Thursday 25 February 2021 6:07 am

Exclusive: Legal consultant model to become dominant among mid-market law firms

The legal consultant business model will become the dominant model among high street and mid-market law firms, with around a third of UK lawyers predicted to be working under such a model in five years’ time.

The Covid-19 pandemic has acted as a “catalyst” for industry disruption, exposing the “poor management and outdated operating models of many law firms,” according to mid-market investment bank Arden.

Arden believes the consultant business model, operated by the likes of Keystone Law, Gunnercooke and Taylor Rose, will become the dominant model for high street and mid-market law firms, stimulated by the success of remote working during the pandemic.

It estimated that a third of all UK lawyers could be working under the legal consultant banner in five years’ time.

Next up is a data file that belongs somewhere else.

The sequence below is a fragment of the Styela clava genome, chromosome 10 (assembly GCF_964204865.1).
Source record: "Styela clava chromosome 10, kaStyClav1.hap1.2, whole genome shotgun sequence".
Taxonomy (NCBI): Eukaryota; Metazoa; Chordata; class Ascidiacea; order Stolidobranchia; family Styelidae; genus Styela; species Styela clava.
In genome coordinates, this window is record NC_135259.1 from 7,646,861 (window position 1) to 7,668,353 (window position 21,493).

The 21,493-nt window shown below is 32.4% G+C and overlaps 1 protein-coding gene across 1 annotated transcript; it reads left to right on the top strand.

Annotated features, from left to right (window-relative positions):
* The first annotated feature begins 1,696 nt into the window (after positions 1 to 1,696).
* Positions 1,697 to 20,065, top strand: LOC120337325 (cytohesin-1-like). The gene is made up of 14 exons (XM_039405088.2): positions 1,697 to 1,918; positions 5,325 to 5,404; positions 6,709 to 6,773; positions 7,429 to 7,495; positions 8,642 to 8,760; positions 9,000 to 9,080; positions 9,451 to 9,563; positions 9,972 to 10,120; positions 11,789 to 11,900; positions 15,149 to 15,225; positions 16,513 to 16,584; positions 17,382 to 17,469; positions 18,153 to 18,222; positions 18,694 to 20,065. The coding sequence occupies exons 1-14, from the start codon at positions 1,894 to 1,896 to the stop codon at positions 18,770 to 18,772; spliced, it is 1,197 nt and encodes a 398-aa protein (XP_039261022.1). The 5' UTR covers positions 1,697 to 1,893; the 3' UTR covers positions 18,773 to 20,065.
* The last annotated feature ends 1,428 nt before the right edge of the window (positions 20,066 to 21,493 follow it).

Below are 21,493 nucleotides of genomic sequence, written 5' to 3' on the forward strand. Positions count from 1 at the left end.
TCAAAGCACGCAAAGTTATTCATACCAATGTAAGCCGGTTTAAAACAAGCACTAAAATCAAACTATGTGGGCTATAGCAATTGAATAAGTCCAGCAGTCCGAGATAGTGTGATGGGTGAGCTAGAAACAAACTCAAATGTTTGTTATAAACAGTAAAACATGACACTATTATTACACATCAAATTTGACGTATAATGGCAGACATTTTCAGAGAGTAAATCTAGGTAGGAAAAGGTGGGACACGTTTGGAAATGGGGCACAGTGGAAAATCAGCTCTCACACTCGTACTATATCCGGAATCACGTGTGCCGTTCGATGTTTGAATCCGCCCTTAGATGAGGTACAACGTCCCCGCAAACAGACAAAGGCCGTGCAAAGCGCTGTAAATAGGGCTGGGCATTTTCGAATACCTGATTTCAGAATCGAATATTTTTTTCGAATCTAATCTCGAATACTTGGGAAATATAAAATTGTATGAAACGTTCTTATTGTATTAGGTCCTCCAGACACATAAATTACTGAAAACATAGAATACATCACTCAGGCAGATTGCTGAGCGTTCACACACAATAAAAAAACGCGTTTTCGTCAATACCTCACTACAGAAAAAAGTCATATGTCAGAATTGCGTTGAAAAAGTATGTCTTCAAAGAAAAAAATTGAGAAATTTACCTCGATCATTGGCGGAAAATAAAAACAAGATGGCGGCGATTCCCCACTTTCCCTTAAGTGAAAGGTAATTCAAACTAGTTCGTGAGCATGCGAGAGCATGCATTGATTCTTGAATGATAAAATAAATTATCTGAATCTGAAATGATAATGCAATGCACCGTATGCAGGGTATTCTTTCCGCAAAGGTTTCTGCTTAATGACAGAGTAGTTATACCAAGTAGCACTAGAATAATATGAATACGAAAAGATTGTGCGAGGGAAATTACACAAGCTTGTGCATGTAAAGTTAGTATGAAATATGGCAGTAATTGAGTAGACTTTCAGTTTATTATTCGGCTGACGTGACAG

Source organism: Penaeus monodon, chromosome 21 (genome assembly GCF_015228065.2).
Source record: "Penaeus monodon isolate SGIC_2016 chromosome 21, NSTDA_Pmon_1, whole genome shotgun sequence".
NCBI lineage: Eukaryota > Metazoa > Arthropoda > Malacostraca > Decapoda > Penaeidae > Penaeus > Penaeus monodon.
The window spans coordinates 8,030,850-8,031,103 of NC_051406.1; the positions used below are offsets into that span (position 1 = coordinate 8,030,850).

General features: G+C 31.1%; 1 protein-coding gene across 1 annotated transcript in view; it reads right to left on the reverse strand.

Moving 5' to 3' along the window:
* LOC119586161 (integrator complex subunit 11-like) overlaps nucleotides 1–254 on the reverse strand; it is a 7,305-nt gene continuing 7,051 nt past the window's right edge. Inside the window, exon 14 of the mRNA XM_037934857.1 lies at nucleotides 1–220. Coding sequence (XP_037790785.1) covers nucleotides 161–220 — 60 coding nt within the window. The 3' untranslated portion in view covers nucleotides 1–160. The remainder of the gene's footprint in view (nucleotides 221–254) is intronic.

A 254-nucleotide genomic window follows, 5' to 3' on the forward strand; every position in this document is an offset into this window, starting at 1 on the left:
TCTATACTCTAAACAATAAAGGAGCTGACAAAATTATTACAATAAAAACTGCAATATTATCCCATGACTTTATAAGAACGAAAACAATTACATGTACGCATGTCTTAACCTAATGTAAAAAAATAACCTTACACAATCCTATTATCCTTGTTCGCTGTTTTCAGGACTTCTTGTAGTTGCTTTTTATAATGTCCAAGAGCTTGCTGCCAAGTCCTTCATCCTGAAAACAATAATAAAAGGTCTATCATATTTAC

The legal consultant business model offers lawyers a central service platform, brand and management infrastructure from which to operate, in return for a percentage of the lawyer’s revenue.

The lawyers themselves are self-employed consultants, who retain an average of 70 per cent of their billings, with the remainder taken by the consultancy firm.

Arden head of business services John Llewellyn-Lloyd said: “The pandemic has increased pressure to invest in IT infrastructure and reduce back office costs, but most firms are facing historic lows in available cash, with partners generally reluctant to commit additional capital.

“With a significant unrealised market opportunity, an ever-increasing market share and an attractive and cost-effective recruitment proposition, it is easy to see why the consultancy model makes such a strong investment case for public and private investors. We expect it go from strength to strength with businesses like Keystone and Taylor Rose in the vanguard of what could be an impressive disruption story.”

As a result of the consultancy model, lawyers at AIM-listed Keystone lawyers tend to choose home working over coming into the office, meaning the firm was already set up for remote working when the pandemic hit.